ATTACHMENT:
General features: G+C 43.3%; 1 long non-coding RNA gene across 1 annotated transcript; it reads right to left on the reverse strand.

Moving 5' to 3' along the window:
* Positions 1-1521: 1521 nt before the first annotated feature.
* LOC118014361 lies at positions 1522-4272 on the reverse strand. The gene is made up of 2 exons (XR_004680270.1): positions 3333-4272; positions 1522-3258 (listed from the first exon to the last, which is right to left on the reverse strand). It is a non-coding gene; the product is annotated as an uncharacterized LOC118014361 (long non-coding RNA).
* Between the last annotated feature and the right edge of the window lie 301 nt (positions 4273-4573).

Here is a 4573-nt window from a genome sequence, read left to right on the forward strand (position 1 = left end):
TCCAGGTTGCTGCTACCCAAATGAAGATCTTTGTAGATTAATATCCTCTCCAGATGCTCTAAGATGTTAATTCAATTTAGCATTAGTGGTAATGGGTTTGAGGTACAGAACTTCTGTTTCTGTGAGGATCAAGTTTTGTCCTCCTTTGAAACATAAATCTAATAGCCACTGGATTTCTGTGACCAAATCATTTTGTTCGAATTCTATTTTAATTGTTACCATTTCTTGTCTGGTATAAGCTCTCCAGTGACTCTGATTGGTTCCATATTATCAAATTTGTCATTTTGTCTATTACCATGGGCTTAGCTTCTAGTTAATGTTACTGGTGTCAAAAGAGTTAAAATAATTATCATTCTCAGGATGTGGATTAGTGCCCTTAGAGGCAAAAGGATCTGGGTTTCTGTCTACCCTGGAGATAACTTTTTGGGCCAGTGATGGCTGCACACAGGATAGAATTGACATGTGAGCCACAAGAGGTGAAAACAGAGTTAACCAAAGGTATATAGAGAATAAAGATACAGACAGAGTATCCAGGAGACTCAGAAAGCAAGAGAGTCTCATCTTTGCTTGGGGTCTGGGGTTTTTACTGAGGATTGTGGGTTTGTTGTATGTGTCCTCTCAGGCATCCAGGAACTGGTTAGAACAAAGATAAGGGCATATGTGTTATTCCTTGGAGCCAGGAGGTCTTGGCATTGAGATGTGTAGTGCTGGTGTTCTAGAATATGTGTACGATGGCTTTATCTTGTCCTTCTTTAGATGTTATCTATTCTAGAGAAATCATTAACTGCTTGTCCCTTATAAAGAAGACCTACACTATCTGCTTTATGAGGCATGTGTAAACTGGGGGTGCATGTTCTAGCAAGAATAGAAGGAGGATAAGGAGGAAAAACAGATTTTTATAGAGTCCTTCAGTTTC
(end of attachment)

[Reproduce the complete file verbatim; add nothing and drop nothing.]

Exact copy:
General features: G+C 43.3%; 1 long non-coding RNA gene across 1 annotated transcript; it reads right to left on the reverse strand.

Moving 5' to 3' along the window:
* Positions 1-1521: 1521 nt before the first annotated feature.
* LOC118014361 lies at positions 1522-4272 on the reverse strand. The gene is made up of 2 exons (XR_004680270.1): positions 3333-4272; positions 1522-3258 (listed from the first exon to the last, which is right to left on the reverse strand). It is a non-coding gene; the product is annotated as an uncharacterized LOC118014361 (long non-coding RNA).
* Between the last annotated feature and the right edge of the window lie 301 nt (positions 4273-4573).

Here is a 4573-nt window from a genome sequence, read left to right on the forward strand (position 1 = left end):
TCCAGGTTGCTGCTACCCAAATGAAGATCTTTGTAGATTAATATCCTCTCCAGATGCTCTAAGATGTTAATTCAATTTAGCATTAGTGGTAATGGGTTTGAGGTACAGAACTTCTGTTTCTGTGAGGATCAAGTTTTGTCCTCCTTTGAAACATAAATCTAATAGCCACTGGATTTCTGTGACCAAATCATTTTGTTCGAATTCTATTTTAATTGTTACCATTTCTTGTCTGGTATAAGCTCTCCAGTGACTCTGATTGGTTCCATATTATCAAATTTGTCATTTTGTCTATTACCATGGGCTTAGCTTCTAGTTAATGTTACTGGTGTCAAAAGAGTTAAAATAATTATCATTCTCAGGATGTGGATTAGTGCCCTTAGAGGCAAAAGGATCTGGGTTTCTGTCTACCCTGGAGATAACTTTTTGGGCCAGTGATGGCTGCACACAGGATAGAATTGACATGTGAGCCACAAGAGGTGAAAACAGAGTTAACCAAAGGTATATAGAGAATAAAGATACAGACAGAGTATCCAGGAGACTCAGAAAGCAAGAGAGTCTCATCTTTGCTTGGGGTCTGGGGTTTTTACTGAGGATTGTGGGTTTGTTGTATGTGTCCTCTCAGGCATCCAGGAACTGGTTAGAACAAAGATAAGGGCATATGTGTTATTCCTTGGAGCCAGGAGGTCTTGGCATTGAGATGTGTAGTGCTGGTGTTCTAGAATATGTGTACGATGGCTTTATCTTGTCCTTCTTTAGATGTTATCTATTCTAGAGAAATCATTAACTGCTTGTCCCTTATAAAGAAGACCTACACTATCTGCTTTATGAGGCATGTGTAAACTGGGGGTGCATGTTCTAGCAAGAATAGAAGGAGGATAAGGAGGAAAAACAGATTTTTATAGAGTCCTTCAGTTTC